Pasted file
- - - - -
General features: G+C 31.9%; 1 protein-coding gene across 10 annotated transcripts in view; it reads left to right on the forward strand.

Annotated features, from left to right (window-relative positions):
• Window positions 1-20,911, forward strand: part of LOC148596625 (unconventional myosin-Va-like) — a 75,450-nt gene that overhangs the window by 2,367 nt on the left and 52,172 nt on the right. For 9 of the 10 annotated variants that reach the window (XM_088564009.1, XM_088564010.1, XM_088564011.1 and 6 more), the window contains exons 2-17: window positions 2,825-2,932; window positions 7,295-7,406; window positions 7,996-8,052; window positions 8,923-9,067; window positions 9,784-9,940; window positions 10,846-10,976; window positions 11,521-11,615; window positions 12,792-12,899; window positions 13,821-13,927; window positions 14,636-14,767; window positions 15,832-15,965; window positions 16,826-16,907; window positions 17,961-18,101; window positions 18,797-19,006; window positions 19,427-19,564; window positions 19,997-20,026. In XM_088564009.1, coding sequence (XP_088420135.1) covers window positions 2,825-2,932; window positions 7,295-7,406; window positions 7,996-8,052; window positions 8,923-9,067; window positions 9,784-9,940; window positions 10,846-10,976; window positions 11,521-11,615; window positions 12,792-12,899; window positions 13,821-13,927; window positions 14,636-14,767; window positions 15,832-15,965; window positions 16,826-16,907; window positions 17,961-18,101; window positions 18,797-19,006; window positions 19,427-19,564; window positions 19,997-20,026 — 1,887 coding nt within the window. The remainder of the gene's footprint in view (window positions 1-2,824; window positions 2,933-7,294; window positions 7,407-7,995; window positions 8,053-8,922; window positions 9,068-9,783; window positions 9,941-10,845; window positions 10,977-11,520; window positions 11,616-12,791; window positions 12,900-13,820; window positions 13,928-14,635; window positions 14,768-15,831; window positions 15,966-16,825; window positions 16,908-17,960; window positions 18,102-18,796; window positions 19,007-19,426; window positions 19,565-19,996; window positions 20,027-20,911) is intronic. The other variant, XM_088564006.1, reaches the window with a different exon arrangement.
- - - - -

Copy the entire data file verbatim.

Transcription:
General features: G+C 31.9%; 1 protein-coding gene across 10 annotated transcripts in view; it reads left to right on the forward strand.

Annotated features, from left to right (window-relative positions):
• Window positions 1-20,911, forward strand: part of LOC148596625 (unconventional myosin-Va-like) — a 75,450-nt gene that overhangs the window by 2,367 nt on the left and 52,172 nt on the right. For 9 of the 10 annotated variants that reach the window (XM_088564009.1, XM_088564010.1, XM_088564011.1 and 6 more), the window contains exons 2-17: window positions 2,825-2,932; window positions 7,295-7,406; window positions 7,996-8,052; window positions 8,923-9,067; window positions 9,784-9,940; window positions 10,846-10,976; window positions 11,521-11,615; window positions 12,792-12,899; window positions 13,821-13,927; window positions 14,636-14,767; window positions 15,832-15,965; window positions 16,826-16,907; window positions 17,961-18,101; window positions 18,797-19,006; window positions 19,427-19,564; window positions 19,997-20,026. In XM_088564009.1, coding sequence (XP_088420135.1) covers window positions 2,825-2,932; window positions 7,295-7,406; window positions 7,996-8,052; window positions 8,923-9,067; window positions 9,784-9,940; window positions 10,846-10,976; window positions 11,521-11,615; window positions 12,792-12,899; window positions 13,821-13,927; window positions 14,636-14,767; window positions 15,832-15,965; window positions 16,826-16,907; window positions 17,961-18,101; window positions 18,797-19,006; window positions 19,427-19,564; window positions 19,997-20,026 — 1,887 coding nt within the window. The remainder of the gene's footprint in view (window positions 1-2,824; window positions 2,933-7,294; window positions 7,407-7,995; window positions 8,053-8,922; window positions 9,068-9,783; window positions 9,941-10,845; window positions 10,977-11,520; window positions 11,616-12,791; window positions 12,900-13,820; window positions 13,928-14,635; window positions 14,768-15,831; window positions 15,966-16,825; window positions 16,908-17,960; window positions 18,102-18,796; window positions 19,007-19,426; window positions 19,565-19,996; window positions 20,027-20,911) is intronic. The other variant, XM_088564006.1, reaches the window with a different exon arrangement.